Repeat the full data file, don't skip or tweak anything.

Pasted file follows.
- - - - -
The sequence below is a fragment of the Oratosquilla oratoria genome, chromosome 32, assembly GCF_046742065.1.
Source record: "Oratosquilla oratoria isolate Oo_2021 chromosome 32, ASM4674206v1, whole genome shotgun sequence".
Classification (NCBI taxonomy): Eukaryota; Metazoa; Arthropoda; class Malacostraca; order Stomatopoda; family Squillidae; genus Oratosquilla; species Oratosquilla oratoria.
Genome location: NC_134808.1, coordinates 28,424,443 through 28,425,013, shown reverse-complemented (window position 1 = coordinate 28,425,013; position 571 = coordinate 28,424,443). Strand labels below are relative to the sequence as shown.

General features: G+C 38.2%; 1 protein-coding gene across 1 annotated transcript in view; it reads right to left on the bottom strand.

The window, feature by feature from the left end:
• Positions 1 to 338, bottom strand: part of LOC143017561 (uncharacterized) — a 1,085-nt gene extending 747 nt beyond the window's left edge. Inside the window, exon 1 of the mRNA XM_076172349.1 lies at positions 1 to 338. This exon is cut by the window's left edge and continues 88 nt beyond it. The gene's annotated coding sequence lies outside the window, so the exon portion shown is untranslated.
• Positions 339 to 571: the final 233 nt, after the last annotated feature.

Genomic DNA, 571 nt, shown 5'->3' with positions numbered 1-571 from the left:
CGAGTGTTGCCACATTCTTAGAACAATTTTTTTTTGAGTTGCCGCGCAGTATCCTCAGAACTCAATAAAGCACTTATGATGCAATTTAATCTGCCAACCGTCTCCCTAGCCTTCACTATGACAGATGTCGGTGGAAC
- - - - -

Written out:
The sequence below is a fragment of the Oratosquilla oratoria genome, chromosome 32, assembly GCF_046742065.1.
Source record: "Oratosquilla oratoria isolate Oo_2021 chromosome 32, ASM4674206v1, whole genome shotgun sequence".
Classification (NCBI taxonomy): Eukaryota; Metazoa; Arthropoda; class Malacostraca; order Stomatopoda; family Squillidae; genus Oratosquilla; species Oratosquilla oratoria.
Genome location: NC_134808.1, coordinates 28,424,443 through 28,425,013, shown reverse-complemented (window position 1 = coordinate 28,425,013; position 571 = coordinate 28,424,443). Strand labels below are relative to the sequence as shown.

General features: G+C 38.2%; 1 protein-coding gene across 1 annotated transcript in view; it reads right to left on the bottom strand.

The window, feature by feature from the left end:
• Positions 1 to 338, bottom strand: part of LOC143017561 (uncharacterized) — a 1,085-nt gene extending 747 nt beyond the window's left edge. Inside the window, exon 1 of the mRNA XM_076172349.1 lies at positions 1 to 338. This exon is cut by the window's left edge and continues 88 nt beyond it. The gene's annotated coding sequence lies outside the window, so the exon portion shown is untranslated.
• Positions 339 to 571: the final 233 nt, after the last annotated feature.

Genomic DNA, 571 nt, shown 5'->3' with positions numbered 1-571 from the left:
CGAGTGTTGCCACATTCTTAGAACAATTTTTTTTTGAGTTGCCGCGCAGTATCCTCAGAACTCAATAAAGCACTTATGATGCAATTTAATCTGCCAACCGTCTCCCTAGCCTTCACTATGACAGATGTCGGTGGAAC